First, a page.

Sections

Weather Forecast

Close

Local poet, artist collaborate to create incantation bowls

Besonen molded thin layers of sewing pattern paper around balloons – and even an exercise ball – to form the shallow bowls, then sealed them with a clear adhesive. Muhm’s poetry spirals from the outside rim of the bowl to its center. 1 / 2
After two years of “planning, dreaming and working,” Muhm’s and Besonen’s art collection made its debut. Over 100 people attended the closing artist reception Oct. 16 at a women’s college in Allentown, Penn. In the foreground, the five largest translucent incantation bowls are lit from below. (Submitted photo)2 / 2

In the heart of ancient Mesopotamia roughly 1,400 years ago, Babylonians placed earthenware bowls upside-down on the thresholds of their homes, each bowl inscribed with a personal prayer for protection against illness or misfortune.

Jews, Christians and other Babylonians living between the 6th and 8th century CE believed in the healing power of these incantation bowls.
Thousands of the clay vessels have been unearthed – often illegally – in what is now southeastern Iraq, south of Baghdad.
Fast-forward to the year 2010.
Nevis art teacher Tiffany Besonen and English teacher LouAnn Shepard Muhm are attending a two-day symposium, called “The Artist in Society,” at Concordia College when one of the lecturers speaks about incantation bowls.
Artist and poet are instantly inspired.
The results of their collaboration – “Reassurances: Incantation Bowls, Reimagined” – recently had a month-long gallery exhibition at Cedar Crest College in Allentown, Penn.
“This wasn’t a religious effort,” noted Besonen. “It’s a merging of two art forms: prayerful poems and sculpture.”
“It was therapeutic,” added Muhm.
They began to flesh out ideas, reinterpreting the bowls “with our own words, forms and images,” writes Muhm on her blog, louannm uhm.com.
“We started talking about fears: Fear of being creative, fear of not being understood,” recalled Besonen. “We seem to live in a culture of fear. Everyone is afraid of everything, so the timing seemed right.”
Muhm studied transcriptions of the Aramaic text on the original bowls as well as examples of prayerful poetry from modern-day writers.
“I originally conceived that these poems would be about contemporary fears – terrorism, chemicals, technology, forgetting to buckle your child into a car seat,” she said.
“What I found was that our fears are universal. Every fear arises from these three: fear of suffering, fear of isolation and fear of the unknown. They’re ancestral. They come from our lizard brains.”
After “much struggle,” Muhm wrote five poems, which Besonen then transcribed onto delicate bowls that she herself sculpted out of sewing pattern paper and adhesive.
“You’d think a bowl would be easy to make, but it’s not,” said Besonen, “especially when it’s made out of something fragile.”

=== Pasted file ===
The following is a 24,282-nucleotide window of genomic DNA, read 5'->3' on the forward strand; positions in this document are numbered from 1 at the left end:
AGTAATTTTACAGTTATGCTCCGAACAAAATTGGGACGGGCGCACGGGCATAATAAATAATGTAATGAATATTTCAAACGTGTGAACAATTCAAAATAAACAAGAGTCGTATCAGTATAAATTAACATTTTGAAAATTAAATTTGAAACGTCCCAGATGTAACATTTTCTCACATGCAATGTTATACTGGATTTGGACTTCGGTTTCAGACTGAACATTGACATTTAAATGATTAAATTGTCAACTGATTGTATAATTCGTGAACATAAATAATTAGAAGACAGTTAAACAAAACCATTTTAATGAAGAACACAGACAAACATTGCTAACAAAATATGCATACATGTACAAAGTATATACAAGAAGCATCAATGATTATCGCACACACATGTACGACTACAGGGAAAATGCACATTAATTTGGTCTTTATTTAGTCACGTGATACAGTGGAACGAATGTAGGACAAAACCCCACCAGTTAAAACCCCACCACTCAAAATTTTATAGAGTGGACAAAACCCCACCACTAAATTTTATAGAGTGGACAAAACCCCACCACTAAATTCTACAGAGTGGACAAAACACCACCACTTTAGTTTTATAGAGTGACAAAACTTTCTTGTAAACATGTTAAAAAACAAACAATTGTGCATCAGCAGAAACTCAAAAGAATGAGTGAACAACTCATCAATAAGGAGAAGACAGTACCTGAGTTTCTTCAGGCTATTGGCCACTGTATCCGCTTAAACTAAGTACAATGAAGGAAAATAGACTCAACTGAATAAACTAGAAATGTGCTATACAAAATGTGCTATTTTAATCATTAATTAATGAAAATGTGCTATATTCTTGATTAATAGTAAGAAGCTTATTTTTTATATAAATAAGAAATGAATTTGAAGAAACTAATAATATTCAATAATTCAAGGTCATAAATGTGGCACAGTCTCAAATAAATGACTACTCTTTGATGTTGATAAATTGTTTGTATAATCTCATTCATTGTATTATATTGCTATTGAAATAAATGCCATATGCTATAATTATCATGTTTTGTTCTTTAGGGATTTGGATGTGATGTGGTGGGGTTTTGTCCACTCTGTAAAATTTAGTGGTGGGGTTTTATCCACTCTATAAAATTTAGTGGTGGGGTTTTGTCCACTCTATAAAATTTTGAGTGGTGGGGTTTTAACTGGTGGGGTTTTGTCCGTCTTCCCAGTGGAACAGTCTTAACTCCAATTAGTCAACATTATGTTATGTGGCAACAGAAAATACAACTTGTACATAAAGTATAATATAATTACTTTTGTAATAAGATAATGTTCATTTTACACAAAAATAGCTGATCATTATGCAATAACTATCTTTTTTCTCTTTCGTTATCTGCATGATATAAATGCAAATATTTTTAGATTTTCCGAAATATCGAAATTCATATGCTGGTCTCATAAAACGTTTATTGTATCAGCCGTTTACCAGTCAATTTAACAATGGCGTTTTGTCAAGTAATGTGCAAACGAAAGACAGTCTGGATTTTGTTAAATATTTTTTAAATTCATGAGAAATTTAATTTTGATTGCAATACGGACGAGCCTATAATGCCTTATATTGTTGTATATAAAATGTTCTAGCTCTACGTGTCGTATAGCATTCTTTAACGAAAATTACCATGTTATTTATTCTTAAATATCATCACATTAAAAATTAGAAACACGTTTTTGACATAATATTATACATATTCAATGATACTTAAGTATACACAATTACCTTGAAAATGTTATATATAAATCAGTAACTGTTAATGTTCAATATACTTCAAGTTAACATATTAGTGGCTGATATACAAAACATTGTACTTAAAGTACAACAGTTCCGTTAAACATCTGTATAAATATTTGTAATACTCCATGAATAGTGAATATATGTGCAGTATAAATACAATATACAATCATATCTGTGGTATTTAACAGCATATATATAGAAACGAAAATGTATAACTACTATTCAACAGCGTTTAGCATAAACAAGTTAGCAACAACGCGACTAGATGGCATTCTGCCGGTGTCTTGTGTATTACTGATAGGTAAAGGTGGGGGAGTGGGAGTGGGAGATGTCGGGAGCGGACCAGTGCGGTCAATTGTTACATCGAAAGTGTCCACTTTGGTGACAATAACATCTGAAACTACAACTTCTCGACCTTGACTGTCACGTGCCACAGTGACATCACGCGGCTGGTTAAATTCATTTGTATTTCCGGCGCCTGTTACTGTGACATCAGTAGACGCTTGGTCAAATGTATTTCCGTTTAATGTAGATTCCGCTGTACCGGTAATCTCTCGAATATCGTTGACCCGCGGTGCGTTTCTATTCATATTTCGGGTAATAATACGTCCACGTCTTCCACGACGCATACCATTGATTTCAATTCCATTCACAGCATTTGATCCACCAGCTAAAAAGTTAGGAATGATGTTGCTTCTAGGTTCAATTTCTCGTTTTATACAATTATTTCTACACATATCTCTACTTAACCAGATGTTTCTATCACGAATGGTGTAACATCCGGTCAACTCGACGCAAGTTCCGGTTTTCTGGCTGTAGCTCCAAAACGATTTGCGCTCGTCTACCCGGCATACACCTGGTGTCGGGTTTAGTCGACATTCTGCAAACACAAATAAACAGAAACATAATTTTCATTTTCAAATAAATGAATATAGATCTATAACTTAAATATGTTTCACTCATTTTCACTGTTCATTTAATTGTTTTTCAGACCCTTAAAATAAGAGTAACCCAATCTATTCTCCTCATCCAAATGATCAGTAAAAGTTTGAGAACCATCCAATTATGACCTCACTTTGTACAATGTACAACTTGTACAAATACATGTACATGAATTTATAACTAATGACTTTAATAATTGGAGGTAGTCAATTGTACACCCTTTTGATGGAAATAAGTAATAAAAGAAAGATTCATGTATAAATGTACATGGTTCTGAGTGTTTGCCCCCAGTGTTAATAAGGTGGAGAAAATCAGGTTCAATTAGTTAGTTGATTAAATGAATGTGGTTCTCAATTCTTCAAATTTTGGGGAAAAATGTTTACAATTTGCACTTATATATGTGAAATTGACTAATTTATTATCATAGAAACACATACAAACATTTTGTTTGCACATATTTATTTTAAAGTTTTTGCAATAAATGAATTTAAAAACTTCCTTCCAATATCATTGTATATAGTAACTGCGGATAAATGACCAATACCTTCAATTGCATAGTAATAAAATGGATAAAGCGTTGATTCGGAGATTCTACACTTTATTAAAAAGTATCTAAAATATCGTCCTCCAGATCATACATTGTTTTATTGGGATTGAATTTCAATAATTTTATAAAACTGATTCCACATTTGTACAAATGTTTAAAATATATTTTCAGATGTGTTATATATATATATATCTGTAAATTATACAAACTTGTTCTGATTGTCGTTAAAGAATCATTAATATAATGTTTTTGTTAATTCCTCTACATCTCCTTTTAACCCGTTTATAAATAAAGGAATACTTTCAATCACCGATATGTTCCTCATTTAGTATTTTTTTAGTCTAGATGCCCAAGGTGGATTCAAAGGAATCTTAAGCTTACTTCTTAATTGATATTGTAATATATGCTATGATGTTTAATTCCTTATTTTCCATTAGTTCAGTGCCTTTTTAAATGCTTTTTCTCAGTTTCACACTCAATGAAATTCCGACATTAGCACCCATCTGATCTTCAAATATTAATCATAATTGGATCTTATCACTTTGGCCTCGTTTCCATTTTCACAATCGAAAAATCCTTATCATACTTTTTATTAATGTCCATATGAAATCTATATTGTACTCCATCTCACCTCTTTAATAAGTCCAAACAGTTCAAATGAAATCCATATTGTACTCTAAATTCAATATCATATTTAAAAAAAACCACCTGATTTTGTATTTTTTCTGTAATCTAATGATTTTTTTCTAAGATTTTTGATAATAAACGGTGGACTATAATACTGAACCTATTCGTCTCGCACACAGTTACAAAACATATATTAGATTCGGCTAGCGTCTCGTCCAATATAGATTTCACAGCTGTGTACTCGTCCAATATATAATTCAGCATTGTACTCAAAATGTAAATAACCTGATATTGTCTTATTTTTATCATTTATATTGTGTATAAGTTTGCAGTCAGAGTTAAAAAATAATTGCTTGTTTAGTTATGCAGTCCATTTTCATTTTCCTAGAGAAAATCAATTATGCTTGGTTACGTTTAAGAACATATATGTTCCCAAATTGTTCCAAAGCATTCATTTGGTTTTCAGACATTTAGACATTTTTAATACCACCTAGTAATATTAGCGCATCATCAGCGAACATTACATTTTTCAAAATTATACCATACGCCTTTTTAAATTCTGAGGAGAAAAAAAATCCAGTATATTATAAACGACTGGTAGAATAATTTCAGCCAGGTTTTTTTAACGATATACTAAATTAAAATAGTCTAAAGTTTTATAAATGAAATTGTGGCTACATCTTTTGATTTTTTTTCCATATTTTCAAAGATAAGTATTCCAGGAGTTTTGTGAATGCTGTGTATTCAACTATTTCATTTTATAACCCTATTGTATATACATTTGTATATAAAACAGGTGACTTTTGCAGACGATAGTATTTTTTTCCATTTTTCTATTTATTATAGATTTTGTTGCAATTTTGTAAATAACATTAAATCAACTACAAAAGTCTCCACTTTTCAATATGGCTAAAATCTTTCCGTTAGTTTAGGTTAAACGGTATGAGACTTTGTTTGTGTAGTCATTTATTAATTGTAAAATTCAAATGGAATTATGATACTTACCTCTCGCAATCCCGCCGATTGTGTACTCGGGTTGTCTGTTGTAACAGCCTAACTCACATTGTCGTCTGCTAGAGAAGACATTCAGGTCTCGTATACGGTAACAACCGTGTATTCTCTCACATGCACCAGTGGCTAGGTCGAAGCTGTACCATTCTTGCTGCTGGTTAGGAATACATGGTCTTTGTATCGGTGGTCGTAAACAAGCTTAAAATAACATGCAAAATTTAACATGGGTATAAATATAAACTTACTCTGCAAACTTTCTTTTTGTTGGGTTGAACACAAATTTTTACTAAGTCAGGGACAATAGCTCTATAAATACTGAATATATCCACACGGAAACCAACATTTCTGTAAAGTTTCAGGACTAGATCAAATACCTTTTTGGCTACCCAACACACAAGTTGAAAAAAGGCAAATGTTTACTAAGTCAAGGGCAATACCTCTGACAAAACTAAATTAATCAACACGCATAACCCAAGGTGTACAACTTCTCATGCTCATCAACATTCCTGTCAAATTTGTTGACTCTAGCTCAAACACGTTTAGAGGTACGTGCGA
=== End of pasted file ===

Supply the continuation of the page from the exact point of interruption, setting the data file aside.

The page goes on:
Crows and foxes emerged from Besonen’s imagination as central illustrations for the bowls.
“They somehow became the characters of these poems,” she said. “In some cases, they represent the fear itself. In others, they are us, empowered to overcome fears.”
Rather than being exact replicas of Babylonian incantation bowls, “the spirit and form are true,” said Muhm.
Their bowls contain incantations against cancer, violence, poverty, ignorance and loss of hope.
A chance connection at the 2013 Governor’s Fishing Opener in Park Rapids led to their exhibition at Cedar Crest College. Fellow artist Jill Odegaard, who has ties to Park Rapids, organized the communitywide carpet weaving project for the fishing opener’s festivities. She’s also an art professor and department chair at Cedar Crest.
Upon learning of Muhm’s and Besonen’s art collection, Odegaard led a community engagement project in conjunction with their exhibit at the campus.
“Community engagement connects us in unexpected and lovely ways,” writes Besonen on her blog at tbesonen.blogspot.com, where she documented the project as it unfolded.
Cedar College students and staff sculpted their own incantation bowls. Muhm and Besonen invited them to share those creations at the exhibit as well.
“We didn’t know what to expect really,” said Besonen.
Over the course of their two-day visit to the college, there were 20 bowls…50 bowls…100 bowls accumulating in the exhibit entrance. They were made from paper pulp, clay and mixed mediums, all etched with writing against fears.
“That many people taking on fear collectively has an effect, a positive and hopeful effect,” said Muhm. “Art therapy is a way people can experience art without standing outside of it and looking at it.”
“We heard these great stories about bonding while they made the bowls,” said Besonen, adding that one university department used the project as a team-building activity.
Muhm also taught a workshop in incantation writing, via Skype, to Cedar Crest students.
A Minnesota State Arts Board grant “help to give myself time and space to do the work,” she said.
Region 2 Arts Council and Five Wings Arts Council grants also funded the joint project.
The duo hopes to exhibit their collection at other universities, particularly in Minnesota. They are currently writing proposals that include the same community engagement and participatory elements.
“We both have gifts and we are combining them, and that’s powerful,” said Besonen.
“It’s exciting when LouAnn hands me a poem,” she said. “It’s just exciting, but it’s daunting, too.”
“You’re trusting someone else with your work,” said Muhm, “but you also have a responsibility to produce quality work.”
“We inspire each other,” said Besonen.
Advertisement
randomness